Paper No. 4
Presentation Time: 9:45 AM


MCINTYRE-REDDEN, Marcella R., Geological Survey of Alabama, P.O. Box 869999, Tuscaloosa, AL 35486, MANN, Steven D., Geological Survey of Alabama, P.O. Box 869999, Tuscaloosa, AL 35486-6999 and PASHIN, Jack C., Boone Pickens School of Geology, Oklahoma State University, 105 Noble Research Center, Stillwater, OK 74078,

Large volumes of formation water are produced in conjunction with coalbed methane (CBM) gas. The Black Warrior basin of Alabama is a mature CBM play with a range of water management issues. The long production history of the area provides an excellent opportunity to study the hydrology and water chemistry of the basin and their effects on CBM production.

The volume of water produced and the timing of that production and water chemistry both vary across the CBM play and affect water management. In areas where water production is relatively low, the water can be handled easily and water handling has little impact on development and production of gas; where water production is high, gas production may be limited by the ability to treat and dispose of co-produced water. Development in an area may also be delayed by high water production in newer wells. Since water production typically peaks within the first few years of production, managing the timing of peak production is one possible method to avoid early high water production limiting development.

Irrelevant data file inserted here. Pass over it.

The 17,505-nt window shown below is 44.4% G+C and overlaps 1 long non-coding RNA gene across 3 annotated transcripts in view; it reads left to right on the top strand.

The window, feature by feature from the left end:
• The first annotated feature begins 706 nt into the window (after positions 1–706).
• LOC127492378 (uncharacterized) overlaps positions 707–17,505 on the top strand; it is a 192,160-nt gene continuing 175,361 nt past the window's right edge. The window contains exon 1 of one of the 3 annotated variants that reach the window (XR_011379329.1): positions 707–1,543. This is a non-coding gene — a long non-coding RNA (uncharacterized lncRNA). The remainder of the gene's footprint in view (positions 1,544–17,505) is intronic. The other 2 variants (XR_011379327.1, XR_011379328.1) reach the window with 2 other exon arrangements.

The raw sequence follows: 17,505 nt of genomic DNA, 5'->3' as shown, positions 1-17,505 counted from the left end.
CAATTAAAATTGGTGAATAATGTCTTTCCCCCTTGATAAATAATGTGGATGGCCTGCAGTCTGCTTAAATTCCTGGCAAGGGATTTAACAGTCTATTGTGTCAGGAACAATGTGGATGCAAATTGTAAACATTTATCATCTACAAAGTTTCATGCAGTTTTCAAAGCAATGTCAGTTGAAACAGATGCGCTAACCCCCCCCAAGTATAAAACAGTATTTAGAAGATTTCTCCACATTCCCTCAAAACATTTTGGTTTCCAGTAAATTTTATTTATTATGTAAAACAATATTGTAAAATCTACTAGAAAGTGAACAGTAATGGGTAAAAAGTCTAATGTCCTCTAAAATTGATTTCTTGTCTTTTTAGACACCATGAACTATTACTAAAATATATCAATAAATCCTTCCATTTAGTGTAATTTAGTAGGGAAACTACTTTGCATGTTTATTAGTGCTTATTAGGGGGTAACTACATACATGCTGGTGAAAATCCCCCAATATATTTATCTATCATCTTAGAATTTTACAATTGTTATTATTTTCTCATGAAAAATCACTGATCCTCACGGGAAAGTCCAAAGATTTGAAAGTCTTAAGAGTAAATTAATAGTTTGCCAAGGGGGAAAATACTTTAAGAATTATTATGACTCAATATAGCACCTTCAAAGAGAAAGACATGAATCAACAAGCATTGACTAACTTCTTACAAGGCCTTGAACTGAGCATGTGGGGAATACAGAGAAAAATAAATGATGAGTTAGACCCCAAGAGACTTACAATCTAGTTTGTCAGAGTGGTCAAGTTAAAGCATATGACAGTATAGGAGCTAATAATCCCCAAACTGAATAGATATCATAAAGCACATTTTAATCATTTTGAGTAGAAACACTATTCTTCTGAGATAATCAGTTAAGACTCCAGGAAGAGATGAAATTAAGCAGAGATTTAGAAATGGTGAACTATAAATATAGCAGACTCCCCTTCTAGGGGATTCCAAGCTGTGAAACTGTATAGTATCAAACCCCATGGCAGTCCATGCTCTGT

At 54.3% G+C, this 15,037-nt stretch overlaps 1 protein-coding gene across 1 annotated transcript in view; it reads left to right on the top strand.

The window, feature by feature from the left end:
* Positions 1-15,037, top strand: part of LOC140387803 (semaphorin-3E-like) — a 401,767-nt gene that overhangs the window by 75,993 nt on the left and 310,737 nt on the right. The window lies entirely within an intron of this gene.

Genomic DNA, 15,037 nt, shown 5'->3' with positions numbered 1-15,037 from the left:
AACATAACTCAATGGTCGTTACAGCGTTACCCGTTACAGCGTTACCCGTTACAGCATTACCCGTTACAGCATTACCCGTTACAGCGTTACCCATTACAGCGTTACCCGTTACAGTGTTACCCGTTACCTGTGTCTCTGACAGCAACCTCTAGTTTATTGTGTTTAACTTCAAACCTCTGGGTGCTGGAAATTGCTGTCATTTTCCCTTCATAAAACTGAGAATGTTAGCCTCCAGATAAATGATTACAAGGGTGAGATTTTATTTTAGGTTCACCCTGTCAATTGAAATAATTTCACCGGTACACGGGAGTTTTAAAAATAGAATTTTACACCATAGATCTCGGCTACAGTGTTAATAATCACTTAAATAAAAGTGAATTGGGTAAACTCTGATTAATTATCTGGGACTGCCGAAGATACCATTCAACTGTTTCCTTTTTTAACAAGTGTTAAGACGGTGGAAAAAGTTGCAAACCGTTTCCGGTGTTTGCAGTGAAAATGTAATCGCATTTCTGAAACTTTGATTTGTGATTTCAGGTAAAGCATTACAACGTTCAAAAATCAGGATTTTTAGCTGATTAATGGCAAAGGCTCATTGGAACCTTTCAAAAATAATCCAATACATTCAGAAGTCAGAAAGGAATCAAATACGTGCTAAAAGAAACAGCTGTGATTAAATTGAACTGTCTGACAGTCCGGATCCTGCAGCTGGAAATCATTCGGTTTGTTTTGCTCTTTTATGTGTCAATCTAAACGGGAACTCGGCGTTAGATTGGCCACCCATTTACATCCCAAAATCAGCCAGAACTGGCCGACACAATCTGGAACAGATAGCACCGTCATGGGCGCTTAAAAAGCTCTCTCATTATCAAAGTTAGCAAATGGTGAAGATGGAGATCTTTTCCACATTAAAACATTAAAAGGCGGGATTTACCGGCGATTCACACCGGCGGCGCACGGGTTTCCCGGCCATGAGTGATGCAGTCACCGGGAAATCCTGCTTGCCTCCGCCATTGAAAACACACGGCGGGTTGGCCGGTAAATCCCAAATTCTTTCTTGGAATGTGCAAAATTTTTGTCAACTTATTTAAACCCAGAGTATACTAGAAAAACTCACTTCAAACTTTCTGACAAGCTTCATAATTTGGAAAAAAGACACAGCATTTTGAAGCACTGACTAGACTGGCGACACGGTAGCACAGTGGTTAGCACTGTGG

Water treatment in the Black Warrior Basin relies primarily on aeration and settling ponds to remove silt, clay, iron, and manganese compounds, with reverse osmosis being used in some high yield, high TDS areas. The fresher water in the eastern CBM fields can be treated and disposed of fairly easily. More saline water requires more involved treatment before disposal and may limit the ability of producers to pump wells to capacity and limits development along southern and western edges of the CBM play. Other treatment options exist, such as artificial wetlands, which may prove more efficient and adaptable, particularly for very saline waters.

All co-produced water is disposed of in-stream at this time. Salt-water disposal (SWD) wells have supplemented in-stream disposal in the past but injectivity fell off quickly in those wells, making SWD wells problematic and an unlikely alternative using current technology. However, there is also the potential for beneficial use of some of the produced water - fresh water might be appropriate for agricultural, industrial, or even municipal use; more saline waters could be used in hydraulic fracturing or aquaculture. Reuse of water, rather than disposal, can reduce stress on aquifers and municipal water supplies and turn a burden into a benefit.